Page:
Archive for the ‘judicial discipline panel secrecy’ Category

Governor should veto bill changing review of judges

August 18, 2013

It is true that dissatisfied defendants and prosecutors often complain about the judges who presided over their cases. “Favors the district attorneys,” one will say. “A liberal who always gives a break to defendants,” another will say.

And indeed justice is sometimes hampered by judges who aren’t gifted with the knowledge of the law and the sound judgment we require of those who sit up high in the robes with the gavel in hand. When that judgment is particularly bad, appropriate disciplinary action must be taken, or the credibility of the entire judicial system is undermined.  Hence the importance of the state Judicial Standards Commission, a panel charged with publicly reviewing complaints against judges and a panel that has done a good job.

Why, then, would a last-minute bill pass the General Assembly that would allow complaints involving judges to be secret? How is it a good idea to take away the commission’s authority to publicly reprimand judges and instead put the state Supreme Court in charge of disciplining judges?  The measure had strong support in the state Senate, but cooler heads almost prevailed in the state House, where the measure passed by a narrow 53-48 vote.

If Gov. Pat McCrory is watching, he knows that the margin in the House is not veto-proof, and a veto in this case is sorely needed.

The measure is opposed by Chief Judge John Martin of the Court of Appeals (and the current head of the standards commission) and Supreme Court Chief Justice Sarah Parker. Martin wrote lawmakers saying the law “will create potential conflicts of interest within our judiciary and muddle the transparency and availability of public records related to judicial misconduct.”

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Governor should veto bill changing review of judges

Editorial: Bill that cloaks judicial discipline process is wrong

August 14, 2013

Something smells bad in Raleigh regarding legislation the General Assembly passed in its closing hours that closes to public view the discipline process for state judges.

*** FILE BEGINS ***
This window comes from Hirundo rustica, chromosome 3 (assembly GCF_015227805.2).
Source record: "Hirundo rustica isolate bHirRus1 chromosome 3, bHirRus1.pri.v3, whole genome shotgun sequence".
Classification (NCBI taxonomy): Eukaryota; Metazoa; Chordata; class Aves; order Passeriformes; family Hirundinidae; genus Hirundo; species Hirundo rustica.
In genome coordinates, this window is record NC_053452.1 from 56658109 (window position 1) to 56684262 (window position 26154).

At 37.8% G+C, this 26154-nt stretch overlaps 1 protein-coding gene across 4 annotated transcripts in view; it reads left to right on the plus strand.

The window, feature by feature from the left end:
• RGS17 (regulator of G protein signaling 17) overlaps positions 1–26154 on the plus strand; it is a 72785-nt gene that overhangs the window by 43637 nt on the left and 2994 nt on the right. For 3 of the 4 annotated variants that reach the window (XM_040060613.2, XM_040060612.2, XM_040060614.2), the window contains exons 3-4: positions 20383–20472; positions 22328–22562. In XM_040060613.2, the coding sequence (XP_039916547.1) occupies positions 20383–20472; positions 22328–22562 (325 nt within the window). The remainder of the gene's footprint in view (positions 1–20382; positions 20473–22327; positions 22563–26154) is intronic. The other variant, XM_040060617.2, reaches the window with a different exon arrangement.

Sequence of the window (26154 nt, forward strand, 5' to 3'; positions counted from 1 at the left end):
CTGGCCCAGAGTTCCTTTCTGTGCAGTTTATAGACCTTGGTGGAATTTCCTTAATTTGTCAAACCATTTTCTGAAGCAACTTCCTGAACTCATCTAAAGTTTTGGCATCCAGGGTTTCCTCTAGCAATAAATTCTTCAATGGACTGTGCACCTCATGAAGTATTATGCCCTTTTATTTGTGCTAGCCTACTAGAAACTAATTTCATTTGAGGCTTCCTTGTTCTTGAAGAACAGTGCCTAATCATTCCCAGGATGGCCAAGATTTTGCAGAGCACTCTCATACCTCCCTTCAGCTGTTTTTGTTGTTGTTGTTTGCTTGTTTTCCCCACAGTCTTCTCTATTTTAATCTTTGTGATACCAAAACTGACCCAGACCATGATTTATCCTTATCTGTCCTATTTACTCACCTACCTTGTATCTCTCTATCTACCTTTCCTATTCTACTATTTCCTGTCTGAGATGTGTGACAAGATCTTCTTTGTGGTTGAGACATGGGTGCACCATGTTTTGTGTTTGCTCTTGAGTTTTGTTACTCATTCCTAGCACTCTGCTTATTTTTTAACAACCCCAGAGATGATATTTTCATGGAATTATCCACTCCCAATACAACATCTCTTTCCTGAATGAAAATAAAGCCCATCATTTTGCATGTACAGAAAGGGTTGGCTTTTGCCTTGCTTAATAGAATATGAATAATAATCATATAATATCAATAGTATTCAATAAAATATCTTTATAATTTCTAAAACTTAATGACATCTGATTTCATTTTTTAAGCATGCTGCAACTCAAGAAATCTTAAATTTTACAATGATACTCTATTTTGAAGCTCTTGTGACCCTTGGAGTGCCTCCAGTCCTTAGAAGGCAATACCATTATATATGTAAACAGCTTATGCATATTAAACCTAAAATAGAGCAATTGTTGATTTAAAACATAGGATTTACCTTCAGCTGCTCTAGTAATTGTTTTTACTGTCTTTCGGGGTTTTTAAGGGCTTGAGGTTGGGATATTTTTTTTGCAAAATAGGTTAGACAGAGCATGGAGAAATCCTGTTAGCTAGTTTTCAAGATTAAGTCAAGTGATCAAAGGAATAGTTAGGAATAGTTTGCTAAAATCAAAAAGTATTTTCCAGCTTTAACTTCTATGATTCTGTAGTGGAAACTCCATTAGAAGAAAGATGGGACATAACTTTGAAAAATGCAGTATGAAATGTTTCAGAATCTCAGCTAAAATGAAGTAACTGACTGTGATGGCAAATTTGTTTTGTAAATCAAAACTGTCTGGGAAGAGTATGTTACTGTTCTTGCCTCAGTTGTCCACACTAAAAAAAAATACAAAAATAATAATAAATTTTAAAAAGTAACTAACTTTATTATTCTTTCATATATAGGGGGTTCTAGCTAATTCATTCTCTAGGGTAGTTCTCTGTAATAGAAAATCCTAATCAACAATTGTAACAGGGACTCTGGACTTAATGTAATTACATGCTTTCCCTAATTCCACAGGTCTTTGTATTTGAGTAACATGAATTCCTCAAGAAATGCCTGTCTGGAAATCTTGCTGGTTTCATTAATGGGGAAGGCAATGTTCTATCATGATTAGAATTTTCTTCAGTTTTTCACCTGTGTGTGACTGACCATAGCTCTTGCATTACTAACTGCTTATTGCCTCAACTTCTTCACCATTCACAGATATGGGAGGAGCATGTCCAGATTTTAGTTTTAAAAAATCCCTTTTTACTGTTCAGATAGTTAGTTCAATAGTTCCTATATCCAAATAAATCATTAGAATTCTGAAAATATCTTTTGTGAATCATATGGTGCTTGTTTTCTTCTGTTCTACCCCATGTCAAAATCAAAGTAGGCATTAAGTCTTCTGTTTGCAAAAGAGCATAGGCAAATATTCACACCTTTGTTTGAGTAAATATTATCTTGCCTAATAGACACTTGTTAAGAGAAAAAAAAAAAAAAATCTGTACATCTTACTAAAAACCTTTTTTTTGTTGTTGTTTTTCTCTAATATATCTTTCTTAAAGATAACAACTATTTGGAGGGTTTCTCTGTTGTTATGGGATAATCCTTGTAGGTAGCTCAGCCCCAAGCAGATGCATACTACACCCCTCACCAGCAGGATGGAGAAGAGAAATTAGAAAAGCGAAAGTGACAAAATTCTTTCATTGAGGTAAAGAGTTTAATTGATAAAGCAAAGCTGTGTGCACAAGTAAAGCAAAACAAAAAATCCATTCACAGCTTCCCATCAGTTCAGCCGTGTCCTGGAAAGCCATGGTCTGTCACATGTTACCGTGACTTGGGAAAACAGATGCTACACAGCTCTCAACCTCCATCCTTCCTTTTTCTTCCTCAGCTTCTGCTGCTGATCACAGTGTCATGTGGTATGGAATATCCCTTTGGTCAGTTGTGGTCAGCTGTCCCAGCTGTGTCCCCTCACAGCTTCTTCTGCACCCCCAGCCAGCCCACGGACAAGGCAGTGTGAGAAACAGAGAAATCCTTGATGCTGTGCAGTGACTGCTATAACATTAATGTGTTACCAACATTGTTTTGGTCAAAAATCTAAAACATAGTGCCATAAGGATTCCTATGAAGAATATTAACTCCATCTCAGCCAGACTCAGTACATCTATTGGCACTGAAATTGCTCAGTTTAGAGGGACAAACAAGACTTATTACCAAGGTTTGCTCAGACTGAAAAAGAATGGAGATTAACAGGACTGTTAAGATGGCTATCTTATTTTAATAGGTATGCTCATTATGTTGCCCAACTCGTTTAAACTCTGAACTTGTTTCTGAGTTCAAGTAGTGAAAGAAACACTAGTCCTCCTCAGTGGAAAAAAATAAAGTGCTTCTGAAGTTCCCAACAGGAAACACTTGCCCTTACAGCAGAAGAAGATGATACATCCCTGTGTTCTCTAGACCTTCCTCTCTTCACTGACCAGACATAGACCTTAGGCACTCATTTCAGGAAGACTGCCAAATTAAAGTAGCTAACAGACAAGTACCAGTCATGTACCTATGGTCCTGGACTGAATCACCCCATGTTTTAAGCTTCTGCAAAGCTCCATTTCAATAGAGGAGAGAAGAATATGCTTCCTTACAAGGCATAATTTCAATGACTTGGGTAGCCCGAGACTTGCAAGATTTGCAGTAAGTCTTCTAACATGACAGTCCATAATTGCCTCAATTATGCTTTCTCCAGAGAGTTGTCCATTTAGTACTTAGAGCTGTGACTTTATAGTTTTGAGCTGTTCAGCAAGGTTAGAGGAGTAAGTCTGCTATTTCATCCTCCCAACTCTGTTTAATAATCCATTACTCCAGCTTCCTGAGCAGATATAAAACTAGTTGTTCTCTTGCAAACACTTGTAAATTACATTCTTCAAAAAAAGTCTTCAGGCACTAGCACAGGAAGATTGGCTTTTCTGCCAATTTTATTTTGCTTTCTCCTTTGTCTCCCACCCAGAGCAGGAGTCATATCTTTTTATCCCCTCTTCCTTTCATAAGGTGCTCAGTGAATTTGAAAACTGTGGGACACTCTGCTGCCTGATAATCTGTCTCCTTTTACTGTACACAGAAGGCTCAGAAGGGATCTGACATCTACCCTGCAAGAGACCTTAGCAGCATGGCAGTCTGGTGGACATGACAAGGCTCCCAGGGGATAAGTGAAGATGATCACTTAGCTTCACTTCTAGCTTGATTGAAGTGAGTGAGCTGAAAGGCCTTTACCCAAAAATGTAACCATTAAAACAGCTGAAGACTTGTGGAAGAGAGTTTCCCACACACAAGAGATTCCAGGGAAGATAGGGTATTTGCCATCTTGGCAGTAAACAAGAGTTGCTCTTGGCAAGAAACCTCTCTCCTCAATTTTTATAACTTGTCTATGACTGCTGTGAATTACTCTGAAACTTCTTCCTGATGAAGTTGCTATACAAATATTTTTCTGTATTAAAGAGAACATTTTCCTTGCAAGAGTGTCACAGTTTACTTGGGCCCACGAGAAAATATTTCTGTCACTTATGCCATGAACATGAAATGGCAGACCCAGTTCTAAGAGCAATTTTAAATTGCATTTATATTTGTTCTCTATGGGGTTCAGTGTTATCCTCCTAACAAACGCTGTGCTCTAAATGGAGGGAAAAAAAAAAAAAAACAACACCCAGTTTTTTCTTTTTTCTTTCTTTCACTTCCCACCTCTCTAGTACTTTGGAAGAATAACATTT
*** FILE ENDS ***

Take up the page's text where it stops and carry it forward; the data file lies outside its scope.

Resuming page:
The bill concentrates power for disciplining these judges in the hands of the N.C. Supreme Court, taking that power away from the Judicial Standards Commission, a more diverse group that includes judges, lawyers and layman citizens.

Furthermore, the bill passed even though it had been soundly defeated in the state Senate a week before the legislature went home, only to be resurrected in the session’s closing hours and approved with the votes of many senators who had spoken forcefully against it only days before.

Gov. McCrory should take the advice of the state Bar Association and veto this bill. We’re sure, now that the bill has been widely reported on by the state’s news media, that the legislature will not dare try to override this stinker.

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Editorial: Bill that cloaks judicial discipline process is wrong

See Also:
New laws mean changes for judges, elections

N.C. lawyers oppose increased secrecy in disciplining judges

August 13, 2013

The groups who say they were ambushed by the N.C. legislature this year have new members: some of the state’s most prominent judges and leaders of the legal community.

Judges and lawyers normally fare well in dealings with the General Assembly.  But many of them have publicly mobilized against a last-minute Republican bill that would change how North Carolina disciplines its jurists.

This week, and for the first time in its history, the North Carolina Bar Association asked a governor to veto a bill.

On Wednesday, more than two dozen of the group’s former presidents, including seven from Charlotte, followed up with a letter to Gov. Pat McCrory asking him to block the changes. It was sent to Bob Stevens, McCrory’s legal counsel and past president of the Mecklenburg Bar.

The bill’s supporters, which includes most Republicans in the General Assembly, say it streamlines certain procedures and puts more disciplinary authority where it belongs, with the Supreme Court.

That includes giving the state’s high court authority to punish its own members. Critics, however, say the bill shrouds in secrecy what is now a substantially public process, undermining trust. By consolidating disciplinary authority with the Supreme Court, they say, it increases the odds for conflicts of interest and sets North Carolina up for potential partisan embarrassments that have hit other states.

John Wester, a Charlotte attorney and past state bar association president, said the importance of the debate extends beyond courtrooms and law offices.

“We underestimate the authority that our system gives to our judges,” Wester said. “It’s a great blessing that we’ve had judges with impeccable integrity. But when there’s an exception, we have to have a reliable process that the public can believe in.”

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N.C. lawyers oppose increased secrecy in disciplining judges